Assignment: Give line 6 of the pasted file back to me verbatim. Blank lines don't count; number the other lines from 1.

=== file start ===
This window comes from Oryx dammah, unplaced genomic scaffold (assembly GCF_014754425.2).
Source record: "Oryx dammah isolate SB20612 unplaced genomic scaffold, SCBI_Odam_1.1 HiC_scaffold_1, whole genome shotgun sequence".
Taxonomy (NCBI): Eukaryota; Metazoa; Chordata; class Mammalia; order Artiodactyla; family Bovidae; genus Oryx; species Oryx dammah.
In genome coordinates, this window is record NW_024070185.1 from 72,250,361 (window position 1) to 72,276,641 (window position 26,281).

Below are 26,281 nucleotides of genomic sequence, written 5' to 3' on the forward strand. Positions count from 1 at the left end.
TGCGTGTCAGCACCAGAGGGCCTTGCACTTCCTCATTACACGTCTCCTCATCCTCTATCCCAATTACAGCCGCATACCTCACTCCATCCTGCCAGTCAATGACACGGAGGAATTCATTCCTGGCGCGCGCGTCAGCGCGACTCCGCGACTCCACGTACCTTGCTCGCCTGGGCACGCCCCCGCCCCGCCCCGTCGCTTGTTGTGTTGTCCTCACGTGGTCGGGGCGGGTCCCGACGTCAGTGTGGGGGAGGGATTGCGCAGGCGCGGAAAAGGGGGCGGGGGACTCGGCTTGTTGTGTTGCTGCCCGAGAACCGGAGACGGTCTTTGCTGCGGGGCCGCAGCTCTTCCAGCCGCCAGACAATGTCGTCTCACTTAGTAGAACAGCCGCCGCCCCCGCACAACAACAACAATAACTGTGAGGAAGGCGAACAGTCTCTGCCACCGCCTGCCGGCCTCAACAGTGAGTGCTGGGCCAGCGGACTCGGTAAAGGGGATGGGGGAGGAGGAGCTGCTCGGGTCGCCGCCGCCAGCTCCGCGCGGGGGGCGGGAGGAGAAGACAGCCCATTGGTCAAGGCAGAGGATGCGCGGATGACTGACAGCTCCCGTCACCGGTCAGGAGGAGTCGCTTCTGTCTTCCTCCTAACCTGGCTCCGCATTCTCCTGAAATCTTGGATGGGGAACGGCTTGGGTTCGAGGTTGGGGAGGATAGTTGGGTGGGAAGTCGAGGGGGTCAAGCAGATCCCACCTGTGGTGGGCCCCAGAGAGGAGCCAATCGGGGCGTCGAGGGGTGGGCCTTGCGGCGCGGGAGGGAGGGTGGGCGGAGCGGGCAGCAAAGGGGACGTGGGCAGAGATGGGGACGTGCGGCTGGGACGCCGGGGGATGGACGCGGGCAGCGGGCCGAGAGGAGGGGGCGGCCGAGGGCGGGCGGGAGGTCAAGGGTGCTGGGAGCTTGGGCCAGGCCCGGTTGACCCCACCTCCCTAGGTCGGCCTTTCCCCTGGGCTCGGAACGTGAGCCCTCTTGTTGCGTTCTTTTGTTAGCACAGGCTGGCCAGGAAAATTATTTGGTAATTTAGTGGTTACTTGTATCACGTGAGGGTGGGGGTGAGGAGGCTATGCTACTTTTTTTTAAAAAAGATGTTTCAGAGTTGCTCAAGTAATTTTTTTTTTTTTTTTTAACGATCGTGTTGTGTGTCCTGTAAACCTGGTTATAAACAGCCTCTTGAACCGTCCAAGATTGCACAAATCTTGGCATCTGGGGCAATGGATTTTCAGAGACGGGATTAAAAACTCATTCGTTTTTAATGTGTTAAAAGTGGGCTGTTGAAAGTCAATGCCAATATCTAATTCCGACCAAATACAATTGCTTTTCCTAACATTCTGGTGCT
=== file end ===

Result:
TGCGTGTCAGCACCAGAGGGCCTTGCACTTCCTCATTACACGTCTCCTCATCCTCTATCCCAATTACAGCCGCATACCTCACTCCATCCTGCCAGTCAATGACACGGAGGAATTCATTCCTGGCGCGCGCGTCAGCGCGACTCCGCGACTCCACGTACCTTGCTCGCCTGGGCACGCCCCCGCCCCGCCCCGTCGCTTGTTGTGTTGTCCTCACGTGGTCGGGGCGGGTCCCGACGTCAGTGTGGGGGAGGGATTGCGCAGGCGCGGAAAAGGGGGCGGGGGACTCGGCTTGTTGTGTTGCTGCCCGAGAACCGGAGACGGTCTTTGCTGCGGGGCCGCAGCTCTTCCAGCCGCCAGACAATGTCGTCTCACTTAGTAGAACAGCCGCCGCCCCCGCACAACAACAACAATAACTGTGAGGAAGGCGAACAGTCTCTGCCACCGCCTGCCGGCCTCAACAGTGAGTGCTGGGCCAGCGGACTCGGTAAAGGGGATGGGGGAGGAGGAGCTGCTCGGGTCGCCGCCGCCAGCTCCGCGCGGGGGGCGGGAGGAGAAGACAGCCCATTGGTCAAGGCAGAGGATGCGCGGATGACTGACAGCTCCCGTCACCGGTCAGGAGGAGTCGCTTCTGTCTTCCTCCTAACCTGGCTCCGCATTCTCCTGAAATCTTGGATGGGGAACGGCTTGGGTTCGAGGTTGGGGAGGATAGTTGGGTGGGAAGTCGAGGGGGTCAAGCAGATCCCACCTGTGGTGGGCCCCAGAGAGGAGCCAATCGGGGCGTCGAGGGGTGGGCCTTGCGGCGCGGGAGGGAGGGTGGGCGGAGCGGGCAGCAAAGGGGACGTGGGCAGAGATGGGGACGTGCGGCTGGGACGCCGGGGGATGGACGCGGGCAGCGGGCCGAGAGGAGGGGGCGGCCGAGGGCGGGCGGGAGGTCAAGGGTGCTGGGAGCTTGGGCCAGGCCCGGTTGACCCCACCTCCCTAGGTCGGCCTTTCCCCTGGGCTCGGAACGTGAGCCCTCTTGTTGCGTTCTTTTGTTAGCACAGGCTGGCCAGGAAAATTATTTGGTAATTTAGTGGTTACTTGTATCACGTGAGGGTGGGGGTGAGGAGGCTATGCTACTTTTTTTTAAAAAAGATGTTTCAGAGTTGCTCAAGTAATTTTTTTTTTTTTTTTTAACGATCGTGTTGTGTGTCCTGTAAACCTGGTTATAAACAGCCTCTTGAACCGTCCAAGATTGCACAAATCTTGGCATCTGGGGCAATGGATTTTCAGAGACGGGATTAAAAACTCATTCGTTTTTAATGTGTTAAAAGTGGGCTGTTGAAAGTCAATGCCAATATCTAATTCCGACCAAATACAATTGCTTTTCCTAACATTCTGGTGCT